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Politics Back to the future of the court

12:30  18 september  2020
12:30  18 september  2020 Source:   washingtonexaminer.com

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On June 25, 1992, Senate Judiciary Committee Chairman Joe Biden went to the Senate floor to urge President George H.W. Bush not to nominate anyone to the Supreme Court if a vacancy opened up before that fall’s election. “Should a justice resign this summer and the president move to name a successor,” he counseled, “a process that is already in doubt in the minds of many will become distrusted by all. Senate consideration of a nominee under these circumstances is not fair to the president, to the nominee, or to the Senate itself.”

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Eleanor Holmes Norton, Ruth Bader Ginsburg, Daniel Patrick Moynihan, Orrin Hatch standing around a table: Then-Senator Joseph Biden (L), chairman of the Senate Judiciary Committee, whispers on July 20, 1993 to judge Ruth Bader Ginsburg shortly before his committee began Ginsburg's confirmation hearing for the position of associate justice of the US Supreme Court. (Photo by Jennifer LAW / AFP) © JENNIFER LAW/AFP via Getty Images Then-Senator Joseph Biden (L), chairman of the Senate Judiciary Committee, whispers on July 20, 1993 to judge Ruth Bader Ginsburg shortly before his committee began Ginsburg's confirmation hearing for the position of associate justice of the US Supreme Court. (Photo by Jennifer LAW / AFP)

Biden noted that, among the previous seven nominations, two were not confirmed and two were approved over major opposition. Under the circumstances, if Bush were to nominate someone anyway, the Judiciary Committee “should seriously consider not scheduling confirmation hearings on the nomination until after the political campaign season is over.” There was no election-year vacancy, so any showdown was averted. But that speech would resurface 24 years later, when President Obama, with Biden as his vice president, made a Supreme Court nomination in the final year of his second term, which led to plenty of debate over the “Biden Rule.”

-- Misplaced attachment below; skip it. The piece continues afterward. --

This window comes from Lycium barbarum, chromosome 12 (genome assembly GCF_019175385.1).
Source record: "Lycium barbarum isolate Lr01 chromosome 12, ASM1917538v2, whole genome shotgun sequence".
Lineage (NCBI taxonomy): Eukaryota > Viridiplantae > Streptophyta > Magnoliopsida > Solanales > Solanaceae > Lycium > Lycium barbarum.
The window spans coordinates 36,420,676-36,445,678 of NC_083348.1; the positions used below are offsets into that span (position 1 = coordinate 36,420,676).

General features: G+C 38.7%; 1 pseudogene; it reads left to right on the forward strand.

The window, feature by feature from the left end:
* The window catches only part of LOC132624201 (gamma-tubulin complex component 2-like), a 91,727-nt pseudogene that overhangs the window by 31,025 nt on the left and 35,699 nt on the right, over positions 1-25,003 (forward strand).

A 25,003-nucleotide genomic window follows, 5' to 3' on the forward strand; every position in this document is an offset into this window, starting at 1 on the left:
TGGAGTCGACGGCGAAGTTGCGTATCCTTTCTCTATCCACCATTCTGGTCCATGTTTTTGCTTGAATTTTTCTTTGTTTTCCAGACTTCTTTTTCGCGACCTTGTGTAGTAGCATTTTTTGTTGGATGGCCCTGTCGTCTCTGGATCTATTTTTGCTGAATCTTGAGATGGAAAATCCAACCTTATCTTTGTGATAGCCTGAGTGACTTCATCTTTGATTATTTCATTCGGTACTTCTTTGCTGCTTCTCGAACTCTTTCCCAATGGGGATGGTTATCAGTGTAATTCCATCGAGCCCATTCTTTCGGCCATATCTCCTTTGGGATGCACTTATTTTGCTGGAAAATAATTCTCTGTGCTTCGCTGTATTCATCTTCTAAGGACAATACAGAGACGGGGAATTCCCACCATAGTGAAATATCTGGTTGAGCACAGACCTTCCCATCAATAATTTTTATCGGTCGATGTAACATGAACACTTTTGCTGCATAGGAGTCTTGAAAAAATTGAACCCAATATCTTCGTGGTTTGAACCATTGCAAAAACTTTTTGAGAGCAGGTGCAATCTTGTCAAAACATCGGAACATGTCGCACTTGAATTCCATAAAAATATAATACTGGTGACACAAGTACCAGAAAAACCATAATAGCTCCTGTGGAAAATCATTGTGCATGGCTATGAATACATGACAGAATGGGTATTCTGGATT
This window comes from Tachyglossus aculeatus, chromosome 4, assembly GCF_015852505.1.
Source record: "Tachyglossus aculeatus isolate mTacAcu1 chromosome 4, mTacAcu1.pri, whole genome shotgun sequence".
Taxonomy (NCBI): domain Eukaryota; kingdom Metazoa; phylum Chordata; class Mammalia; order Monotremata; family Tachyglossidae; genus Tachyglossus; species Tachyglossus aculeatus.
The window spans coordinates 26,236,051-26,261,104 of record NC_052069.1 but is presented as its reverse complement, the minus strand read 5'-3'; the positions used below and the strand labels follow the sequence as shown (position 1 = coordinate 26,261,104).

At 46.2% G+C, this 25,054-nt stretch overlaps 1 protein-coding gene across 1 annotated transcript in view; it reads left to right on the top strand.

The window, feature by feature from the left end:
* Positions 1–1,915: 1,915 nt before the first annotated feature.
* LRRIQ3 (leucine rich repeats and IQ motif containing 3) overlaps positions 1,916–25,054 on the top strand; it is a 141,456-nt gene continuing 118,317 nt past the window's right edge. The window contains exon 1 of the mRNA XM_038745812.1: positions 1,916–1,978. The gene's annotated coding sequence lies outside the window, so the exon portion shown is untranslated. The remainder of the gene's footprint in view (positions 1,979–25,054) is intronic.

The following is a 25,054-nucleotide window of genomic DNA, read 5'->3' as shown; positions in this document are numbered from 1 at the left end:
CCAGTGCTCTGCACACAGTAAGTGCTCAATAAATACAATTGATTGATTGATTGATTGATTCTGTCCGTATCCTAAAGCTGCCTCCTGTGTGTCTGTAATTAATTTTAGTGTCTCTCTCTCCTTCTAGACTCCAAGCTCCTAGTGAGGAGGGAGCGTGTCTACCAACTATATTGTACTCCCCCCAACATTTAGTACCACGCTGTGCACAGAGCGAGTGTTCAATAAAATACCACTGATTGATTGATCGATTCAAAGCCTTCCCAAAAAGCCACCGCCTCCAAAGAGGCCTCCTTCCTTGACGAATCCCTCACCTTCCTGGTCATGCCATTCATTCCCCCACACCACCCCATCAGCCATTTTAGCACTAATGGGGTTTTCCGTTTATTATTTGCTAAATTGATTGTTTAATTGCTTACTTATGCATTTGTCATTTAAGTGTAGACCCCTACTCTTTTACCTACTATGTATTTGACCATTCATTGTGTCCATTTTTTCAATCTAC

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Although no vacancy arose in 1992, one did the following year, when Byron White, the last member of the Warren Court, announced barely a month after Bill Clinton’s inauguration that he would be retiring at the end of the term. This would be the first chance for a Democratic president in 25 years. The new president told aides to look at his written testimony against the Bork nomination, which emphasized pragmatism and an “agenda of unity” over legal doctrine. He stressed that his goal would be “unquestioned intellect, judicial temperament, broad experience,” as well as aiming to appoint more women and minorities to instill public confidence in the judiciary.